Archives For Kenda Dean

10109_10200197878452575_1696261927_nI’m here in Guatemala working on the first phase of building a sanitation system in the community of Chuicutama in the Highlands of Guatemala. If you’d like to learn more and/or support our work, as it’s a multiyear project, you can do so by clicking here:

Guatemala Toilet Project.

As part of our week, we’re reflecting on the bible’s commandments about Jubilee. You can think of Jubilee as scripture’s   economic policy. Jesus unveiled his own Gospel in terms of Jubilee in Luke 4, his first sermon.

Believer or not, every one knows about the ten commandments. What’s not as well known is that when Moses is on the mountaintop, God says a whole lot more than what can be etched into a few stone tablets.

And God gives many more commands. Among them, is the Jubilee commandment.

A second component of Jubilee is the command that every fifty years Israel should leave their fields lie fallow as a sign of trust that God will provide for them. In this way, Jubilee insures that Israel never forget that the God who rescued them from slavery in Egypt also fed them with Manna in the wilderness, the God who parted the Red Sea for their deliverance also gave them water from the rock to drink.

Jubilee then was a symbolic act, a sign that God is the one who provides for us no matter how much our hard work and success delude us otherwise, a sign that fidelity to this God and this God’s desires trumps all our worldly urgencies.

When Jesus announces Jubilee as his Gospel in Luke 4 this is one of the practices he’s implicitly proclaiming. At first glance, however, its unclear how this aspect of Jubilee plays into Jesus’ ministry. Jesus never told anyone to leave their fields fallow and trust that God would feed them.

Or did he?

Right after his Jubilee sermon in Luke 4, just after narrowly escaping death at the hands of angry congregants, what does Jesus do next?

He calls his disciples.

And in calling them what does Jesus have them do?

Drop their fishing nets, leave their work- immediately- and follow him.

Only a few chapters later, in the sermon on the mount, Jesus echoes Leviticus when  he tells these disciples who’ve left their fields and fishing nets behind:

Do not worry and do not say: ‘what shall we eat and what shall we drink, with what shall we be clothed.’ For it is the nations of the world that strive after all these things, and your Father knows that you need them. Seek first the Kingdom and these things will be given to you as well.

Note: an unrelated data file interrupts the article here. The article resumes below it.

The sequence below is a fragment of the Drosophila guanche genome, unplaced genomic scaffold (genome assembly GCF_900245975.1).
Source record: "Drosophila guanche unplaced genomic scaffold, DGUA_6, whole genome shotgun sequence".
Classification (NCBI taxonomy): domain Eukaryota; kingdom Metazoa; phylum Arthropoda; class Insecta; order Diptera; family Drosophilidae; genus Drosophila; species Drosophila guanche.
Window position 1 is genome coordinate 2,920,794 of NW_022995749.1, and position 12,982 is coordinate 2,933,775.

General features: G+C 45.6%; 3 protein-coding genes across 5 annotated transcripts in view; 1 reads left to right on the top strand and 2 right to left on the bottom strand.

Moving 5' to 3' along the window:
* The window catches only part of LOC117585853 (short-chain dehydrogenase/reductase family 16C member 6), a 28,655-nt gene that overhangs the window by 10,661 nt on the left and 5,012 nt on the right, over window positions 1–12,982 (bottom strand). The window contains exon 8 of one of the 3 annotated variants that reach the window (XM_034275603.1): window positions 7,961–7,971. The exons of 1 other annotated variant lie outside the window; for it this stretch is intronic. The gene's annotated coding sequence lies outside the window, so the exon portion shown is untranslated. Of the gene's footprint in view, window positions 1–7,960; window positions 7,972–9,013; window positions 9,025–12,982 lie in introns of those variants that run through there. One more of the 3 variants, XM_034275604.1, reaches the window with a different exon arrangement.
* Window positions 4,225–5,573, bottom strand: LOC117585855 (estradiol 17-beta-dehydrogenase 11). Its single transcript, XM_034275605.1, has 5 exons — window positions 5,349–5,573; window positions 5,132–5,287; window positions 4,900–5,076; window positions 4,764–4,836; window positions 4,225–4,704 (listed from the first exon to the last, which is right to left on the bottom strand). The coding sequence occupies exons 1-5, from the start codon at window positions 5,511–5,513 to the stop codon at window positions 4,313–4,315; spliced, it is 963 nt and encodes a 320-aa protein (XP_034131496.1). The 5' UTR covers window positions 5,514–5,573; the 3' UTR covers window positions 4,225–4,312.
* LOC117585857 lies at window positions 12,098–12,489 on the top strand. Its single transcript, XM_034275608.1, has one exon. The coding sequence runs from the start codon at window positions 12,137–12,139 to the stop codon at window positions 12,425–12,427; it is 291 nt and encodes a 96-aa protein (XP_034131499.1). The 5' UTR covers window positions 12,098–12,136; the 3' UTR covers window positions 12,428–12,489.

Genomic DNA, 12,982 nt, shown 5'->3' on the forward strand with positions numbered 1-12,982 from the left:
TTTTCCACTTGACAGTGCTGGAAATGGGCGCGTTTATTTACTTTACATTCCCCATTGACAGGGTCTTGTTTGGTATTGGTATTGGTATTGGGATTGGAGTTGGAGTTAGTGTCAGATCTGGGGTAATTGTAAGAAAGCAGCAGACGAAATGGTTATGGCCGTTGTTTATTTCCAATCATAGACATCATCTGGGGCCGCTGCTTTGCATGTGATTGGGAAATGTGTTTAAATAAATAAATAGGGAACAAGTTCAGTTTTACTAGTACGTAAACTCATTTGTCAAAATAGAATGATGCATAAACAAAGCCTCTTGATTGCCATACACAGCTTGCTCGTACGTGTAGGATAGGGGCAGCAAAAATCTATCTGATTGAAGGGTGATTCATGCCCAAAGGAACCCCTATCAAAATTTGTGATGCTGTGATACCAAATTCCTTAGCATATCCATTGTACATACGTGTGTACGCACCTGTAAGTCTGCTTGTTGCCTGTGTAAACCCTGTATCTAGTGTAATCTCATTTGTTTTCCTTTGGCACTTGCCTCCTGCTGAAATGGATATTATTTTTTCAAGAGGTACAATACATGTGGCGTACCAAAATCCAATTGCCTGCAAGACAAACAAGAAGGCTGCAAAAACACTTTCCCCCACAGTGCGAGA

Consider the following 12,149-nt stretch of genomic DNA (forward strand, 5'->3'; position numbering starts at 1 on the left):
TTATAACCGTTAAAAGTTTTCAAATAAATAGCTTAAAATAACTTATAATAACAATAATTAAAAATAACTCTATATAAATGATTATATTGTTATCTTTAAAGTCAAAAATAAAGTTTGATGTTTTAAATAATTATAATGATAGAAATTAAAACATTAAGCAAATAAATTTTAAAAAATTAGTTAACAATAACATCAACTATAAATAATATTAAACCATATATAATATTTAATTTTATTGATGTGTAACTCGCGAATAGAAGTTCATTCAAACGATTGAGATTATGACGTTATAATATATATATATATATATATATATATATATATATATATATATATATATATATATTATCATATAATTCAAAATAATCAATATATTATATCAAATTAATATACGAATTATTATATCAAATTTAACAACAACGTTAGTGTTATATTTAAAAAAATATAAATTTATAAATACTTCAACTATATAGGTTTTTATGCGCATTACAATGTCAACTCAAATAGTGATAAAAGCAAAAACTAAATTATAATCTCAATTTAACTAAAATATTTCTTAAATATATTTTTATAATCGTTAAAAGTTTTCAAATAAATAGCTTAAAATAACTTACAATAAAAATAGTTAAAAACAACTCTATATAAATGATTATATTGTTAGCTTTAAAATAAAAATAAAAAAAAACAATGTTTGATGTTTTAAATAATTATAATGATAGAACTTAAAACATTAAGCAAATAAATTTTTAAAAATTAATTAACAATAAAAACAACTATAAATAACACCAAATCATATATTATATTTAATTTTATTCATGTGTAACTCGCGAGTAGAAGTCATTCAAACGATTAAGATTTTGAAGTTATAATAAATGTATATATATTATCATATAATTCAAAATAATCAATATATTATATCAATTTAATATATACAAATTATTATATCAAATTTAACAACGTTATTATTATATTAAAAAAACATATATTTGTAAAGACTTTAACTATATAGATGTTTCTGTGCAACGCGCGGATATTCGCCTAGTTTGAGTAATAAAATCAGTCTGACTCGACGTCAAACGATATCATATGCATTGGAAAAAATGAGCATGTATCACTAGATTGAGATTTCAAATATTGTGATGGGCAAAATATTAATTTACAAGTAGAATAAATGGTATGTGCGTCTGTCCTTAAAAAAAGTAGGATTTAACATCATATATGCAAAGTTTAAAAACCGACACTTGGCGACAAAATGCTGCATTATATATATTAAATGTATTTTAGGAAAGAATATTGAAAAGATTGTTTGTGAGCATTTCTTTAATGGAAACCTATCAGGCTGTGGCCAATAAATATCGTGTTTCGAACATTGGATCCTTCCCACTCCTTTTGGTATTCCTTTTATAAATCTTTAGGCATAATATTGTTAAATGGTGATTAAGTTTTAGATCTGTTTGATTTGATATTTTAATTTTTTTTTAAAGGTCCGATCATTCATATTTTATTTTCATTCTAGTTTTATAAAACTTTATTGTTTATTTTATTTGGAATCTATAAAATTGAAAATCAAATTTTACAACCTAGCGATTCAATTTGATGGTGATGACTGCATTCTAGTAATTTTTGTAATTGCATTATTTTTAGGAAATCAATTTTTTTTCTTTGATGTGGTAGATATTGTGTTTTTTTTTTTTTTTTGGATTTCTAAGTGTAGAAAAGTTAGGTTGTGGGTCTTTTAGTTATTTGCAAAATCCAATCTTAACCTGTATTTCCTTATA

Removed from a context of Jubilee, Jesus’ commands to not worry, to consider the birds and the lilies, to note how God provides for them can sound like he’s encouraging us to be lazy or even apathetic. What’s worse, in the hands of prosperity gospel preachers, this passage becomes like a genie’s magic lamp, offering whatever wish we ‘seek’ after.

     This passage seldom makes any sense if it’s not read as Jesus calling together a Jubilee community, a people putting away their material priorities to pursue the Kingdom, trusting that God will take of their physical needs.

Just like the first disciples’ call, we engage in mission from a starting place of trust.  Just as it did for the first disciples and just as the Jubilee command did for Israel, mission calls us away from our trust in the world. Mission calls us away from all the objects, achievements and activities we label ‘necessities.’ What we prioritize in our lives points not to God but to us and our hard work. Much of what label necessary for our lives are simply trophies of our success. Mission calls us away from a life that points to ourselves and calls us toward a life that points to God.

Thus, going out in mission is never just a venturing forth in to the world. As it was for those who dropped their fishing nets to follow, mission is always a leaving behind too. We leave behind what we typically think important in the trust we will discover a something of surprising and surpassing value.

    True, most of us don’t have fields we can leave fallow.

     We don’t have fishing nets to drop on the beach.

     But all of us have us things the world tells us we need. We all have things we tell ourselves we need.

All of us have priorities and obligations, hopes and desires, without which- we imagine- our life would cease. We have ‘stuff’ we’re convinced we need for our lives to be full and complete.

The challenge behind and truth in Jubilee is that very often our ‘fishing nets’ get in the way of completely trusting and following God. We prioritize our lives with both trivial and important concerns and inevitably we give our discipleship whatever time we have remaining. With worry and anxiety, we seek first our own priorities and hope we’ll have time for what faith requires of us.

     Jesus is urging the opposite.

Seek the Kingdom. Worry only about the things of the Kingdom.

And God will provide the necessities.

This is why, as Kenda Dean says, mission is more than a trip. Mission, rooted as it is in Jesus’ Gospel, is a way of life.

It’s a disposition away from our daily, materialistic wants and desires and towards a life that gives witness to the God who comes to us in Jesus.

Surely, its no accident that Jesus rephrases Leviticus and tells his disciples to seek first his Kingdom while on top of a mountain.

Not only is Jesus echoing the first Jubilee command from Mt Sinai, mountains in the first century, as they are in present-day Afghanistan, were the domain of revolutionaries. By calling his disciples up to a mountaintop, like a revolutionary leader Jesus is  constituting them as a community of committed to a different set of values and priorities.

Jesus is leading them (and us) to turn away from one kingdom- the kingdom of personal gain and rat races, stock portfolios and slick, gotta-have-it advertisements- and towards his own.